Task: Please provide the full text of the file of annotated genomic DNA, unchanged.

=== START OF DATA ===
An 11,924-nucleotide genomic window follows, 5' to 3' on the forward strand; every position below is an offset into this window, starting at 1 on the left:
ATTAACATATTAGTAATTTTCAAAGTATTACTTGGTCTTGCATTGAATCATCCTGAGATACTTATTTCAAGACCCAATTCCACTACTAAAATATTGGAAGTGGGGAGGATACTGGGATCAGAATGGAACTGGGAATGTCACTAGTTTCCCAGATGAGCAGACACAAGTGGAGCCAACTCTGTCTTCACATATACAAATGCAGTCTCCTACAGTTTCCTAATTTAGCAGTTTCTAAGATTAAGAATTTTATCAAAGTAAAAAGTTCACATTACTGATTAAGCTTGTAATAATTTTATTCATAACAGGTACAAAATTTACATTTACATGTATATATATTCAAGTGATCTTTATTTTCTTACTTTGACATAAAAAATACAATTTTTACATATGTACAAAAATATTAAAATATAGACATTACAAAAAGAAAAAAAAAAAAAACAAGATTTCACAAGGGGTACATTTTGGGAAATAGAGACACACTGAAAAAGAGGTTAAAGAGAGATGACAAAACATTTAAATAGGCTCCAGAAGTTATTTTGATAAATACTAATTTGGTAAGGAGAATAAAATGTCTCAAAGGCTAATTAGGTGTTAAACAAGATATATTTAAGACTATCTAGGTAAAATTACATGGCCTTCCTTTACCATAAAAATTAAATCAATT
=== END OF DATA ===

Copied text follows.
An 11,924-nucleotide genomic window follows, 5' to 3' on the forward strand; every position below is an offset into this window, starting at 1 on the left:
ATTAACATATTAGTAATTTTCAAAGTATTACTTGGTCTTGCATTGAATCATCCTGAGATACTTATTTCAAGACCCAATTCCACTACTAAAATATTGGAAGTGGGGAGGATACTGGGATCAGAATGGAACTGGGAATGTCACTAGTTTCCCAGATGAGCAGACACAAGTGGAGCCAACTCTGTCTTCACATATACAAATGCAGTCTCCTACAGTTTCCTAATTTAGCAGTTTCTAAGATTAAGAATTTTATCAAAGTAAAAAGTTCACATTACTGATTAAGCTTGTAATAATTTTATTCATAACAGGTACAAAATTTACATTTACATGTATATATATTCAAGTGATCTTTATTTTCTTACTTTGACATAAAAAATACAATTTTTACATATGTACAAAAATATTAAAATATAGACATTACAAAAAGAAAAAAAAAAAAAACAAGATTTCACAAGGGGTACATTTTGGGAAATAGAGACACACTGAAAAAGAGGTTAAAGAGAGATGACAAAACATTTAAATAGGCTCCAGAAGTTATTTTGATAAATACTAATTTGGTAAGGAGAATAAAATGTCTCAAAGGCTAATTAGGTGTTAAACAAGATATATTTAAGACTATCTAGGTAAAATTACATGGCCTTCCTTTACCATAAAAATTAAATCAATT